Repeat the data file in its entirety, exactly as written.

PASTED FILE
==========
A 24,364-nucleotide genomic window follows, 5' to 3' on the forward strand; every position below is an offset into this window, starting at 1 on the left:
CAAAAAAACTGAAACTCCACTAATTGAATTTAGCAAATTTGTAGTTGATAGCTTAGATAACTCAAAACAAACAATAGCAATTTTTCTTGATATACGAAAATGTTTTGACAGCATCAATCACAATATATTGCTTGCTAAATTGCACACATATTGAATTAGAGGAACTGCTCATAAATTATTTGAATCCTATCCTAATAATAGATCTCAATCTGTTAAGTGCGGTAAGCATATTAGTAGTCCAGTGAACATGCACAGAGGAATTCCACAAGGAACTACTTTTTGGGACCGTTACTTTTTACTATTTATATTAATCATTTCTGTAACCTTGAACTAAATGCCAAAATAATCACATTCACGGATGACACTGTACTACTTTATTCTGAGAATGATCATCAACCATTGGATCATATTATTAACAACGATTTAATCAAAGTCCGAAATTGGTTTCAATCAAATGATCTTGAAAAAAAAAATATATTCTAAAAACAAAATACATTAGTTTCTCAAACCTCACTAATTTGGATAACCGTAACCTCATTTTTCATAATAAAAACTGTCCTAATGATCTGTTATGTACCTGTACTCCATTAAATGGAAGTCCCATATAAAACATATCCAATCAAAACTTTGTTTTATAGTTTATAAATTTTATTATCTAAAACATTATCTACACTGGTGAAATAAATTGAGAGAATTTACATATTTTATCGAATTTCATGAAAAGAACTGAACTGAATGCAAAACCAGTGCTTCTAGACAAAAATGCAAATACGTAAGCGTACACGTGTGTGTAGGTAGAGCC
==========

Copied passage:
A 24,364-nucleotide genomic window follows, 5' to 3' on the forward strand; every position below is an offset into this window, starting at 1 on the left:
CAAAAAAACTGAAACTCCACTAATTGAATTTAGCAAATTTGTAGTTGATAGCTTAGATAACTCAAAACAAACAATAGCAATTTTTCTTGATATACGAAAATGTTTTGACAGCATCAATCACAATATATTGCTTGCTAAATTGCACACATATTGAATTAGAGGAACTGCTCATAAATTATTTGAATCCTATCCTAATAATAGATCTCAATCTGTTAAGTGCGGTAAGCATATTAGTAGTCCAGTGAACATGCACAGAGGAATTCCACAAGGAACTACTTTTTGGGACCGTTACTTTTTACTATTTATATTAATCATTTCTGTAACCTTGAACTAAATGCCAAAATAATCACATTCACGGATGACACTGTACTACTTTATTCTGAGAATGATCATCAACCATTGGATCATATTATTAACAACGATTTAATCAAAGTCCGAAATTGGTTTCAATCAAATGATCTTGAAAAAAAAAATATATTCTAAAAACAAAATACATTAGTTTCTCAAACCTCACTAATTTGGATAACCGTAACCTCATTTTTCATAATAAAAACTGTCCTAATGATCTGTTATGTACCTGTACTCCATTAAATGGAAGTCCCATATAAAACATATCCAATCAAAACTTTGTTTTATAGTTTATAAATTTTATTATCTAAAACATTATCTACACTGGTGAAATAAATTGAGAGAATTTACATATTTTATCGAATTTCATGAAAAGAACTGAACTGAATGCAAAACCAGTGCTTCTAGACAAAAATGCAAATACGTAAGCGTACACGTGTGTGTAGGTAGAGCC